Origin of ton

1350–1400; Middle English; variant of tun


[French tawn]

noun, plural tons [French tawn] /French tɔ̃/.

high fashion; stylishness.
the current fashion, style, or vogue.

Origin of ton

1755–65; < French < Latin tonus tone
Related formston·ish, ton·nish [ton-ish] /ˈtɒn ɪʃ/, adjectiveton·ish·ly, ton·nish·ly, adverbton·ish·ness, ton·nish·ness, noun


a suffix formerly used to form nouns from adjectives: simpleton; singleton.

Origin of -ton

variant of dial. tone one (see tother) Unabridged Based on the Random House Unabridged Dictionary, © Random House, Inc. 2019

Examples from the Web for ton

Contemporary Examples of ton

Historical Examples of ton

  • A ton on some other planet, where the attraction of gravity is less, does not weigh half a ton.

    Pax Vobiscum

    Henry Drummond

  • "This confounded blunderbuss must weigh a ton, I think," Loubet went on.

    The Downfall

    Emile Zola

  • We only got a ton after all, when we should have liked a dozen or fourteen tons!

    The Last Voyage

    Lady (Annie Allnutt) Brassey

  • Tell Gubby I think of him as much as when I weighed half a ton.

  • We'll get more ounces to the ton out of our crushings than they ever heard of on the Rand, too.

    The Market-Place

    Harold Frederic

British Dictionary definitions for ton




Also called: long ton British a unit of weight equal to 2240 pounds or 1016.046909 kilograms
Also called: short ton, net ton US a unit of weight equal to 2000 pounds or 907.184 kilograms
Also called: metric ton, tonne a unit of weight equal to 1000 kilograms
Also called: freight ton a unit of volume or weight used for charging or measuring freight in shipping. It depends on the type of material being shipped but is often taken as 40 cubic feet, 1 cubic metre, or 1000 kilogramsfreight is charged at £40 per ton of 1 cubic metre
Also called: measurement ton, shipping ton a unit of volume used in shipping freight, equal to 40 cubic feet, irrespective of the commodity shipped
Also called: displacement ton a unit used for measuring the displacement of a ship, equal to 35 cubic feet of sea water or 2240 pounds
Also called: register ton a unit of internal capacity of ships equal to 100 cubic feet
See also tons

Word Origin for ton

C14: variant of tun




style, fashion, or distinction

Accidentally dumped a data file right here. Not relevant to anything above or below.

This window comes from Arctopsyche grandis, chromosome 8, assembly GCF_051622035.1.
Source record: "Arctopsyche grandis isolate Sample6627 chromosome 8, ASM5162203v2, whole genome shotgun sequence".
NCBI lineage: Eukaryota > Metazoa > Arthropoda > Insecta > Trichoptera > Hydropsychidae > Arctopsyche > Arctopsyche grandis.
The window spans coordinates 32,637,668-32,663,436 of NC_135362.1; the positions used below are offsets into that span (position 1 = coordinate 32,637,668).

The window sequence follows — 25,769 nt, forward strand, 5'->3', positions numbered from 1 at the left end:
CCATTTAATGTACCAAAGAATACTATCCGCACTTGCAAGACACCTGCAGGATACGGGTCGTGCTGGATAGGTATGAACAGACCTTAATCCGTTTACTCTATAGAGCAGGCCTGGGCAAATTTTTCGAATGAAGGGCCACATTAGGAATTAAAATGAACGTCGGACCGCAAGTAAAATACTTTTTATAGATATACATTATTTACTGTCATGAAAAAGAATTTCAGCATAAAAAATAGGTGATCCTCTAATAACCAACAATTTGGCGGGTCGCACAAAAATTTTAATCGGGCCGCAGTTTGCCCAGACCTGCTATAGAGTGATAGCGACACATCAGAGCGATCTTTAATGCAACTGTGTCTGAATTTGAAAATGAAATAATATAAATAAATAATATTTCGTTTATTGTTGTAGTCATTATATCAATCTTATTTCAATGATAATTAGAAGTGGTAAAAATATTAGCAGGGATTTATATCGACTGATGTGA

Word Origin for ton

C18: from French, from Latin tonus tone




slang, mainly British a score or achievement of a hundred, esp a hundred miles per hour, as on a motorcycle

Word Origin for ton

C20: special use of ton 1 applied to quantities of one hundred
Collins English Dictionary - Complete & Unabridged 2012 Digital Edition © William Collins Sons & Co. Ltd. 1979, 1986 © HarperCollins Publishers 1998, 2000, 2003, 2005, 2006, 2007, 2009, 2012

Word Origin and History for ton

late 14c., tonne, unit for measuring the carrying capacity of a ship, originally "space occupied by a tun or cask of wine," thus identical to tun (q.v.). The two words were not differentiated until 1680s. The measure of weight is first recorded late 15c.; the spelling ton is from 1530s, and became firmly established 18c.

Online Etymology Dictionary, © 2010 Douglas Harper

ton in Science



A unit of weight in the US Customary System equal to 2,000 pounds (900 kilograms). Also called short ton See Table at measurement.
A unit of weight in the US Customary System equal to 2,240 pounds (1,008 kilograms). Also called long ton See Table at measurement.
See metric ton.
The American Heritage® Science Dictionary Copyright © 2011. Published by Houghton Mifflin Harcourt Publishing Company. All rights reserved.

Idioms and Phrases with ton


see like a ton of bricks.

The American Heritage® Idioms Dictionary Copyright © 2002, 2001, 1995 by Houghton Mifflin Harcourt Publishing Company. Published by Houghton Mifflin Harcourt Publishing Company.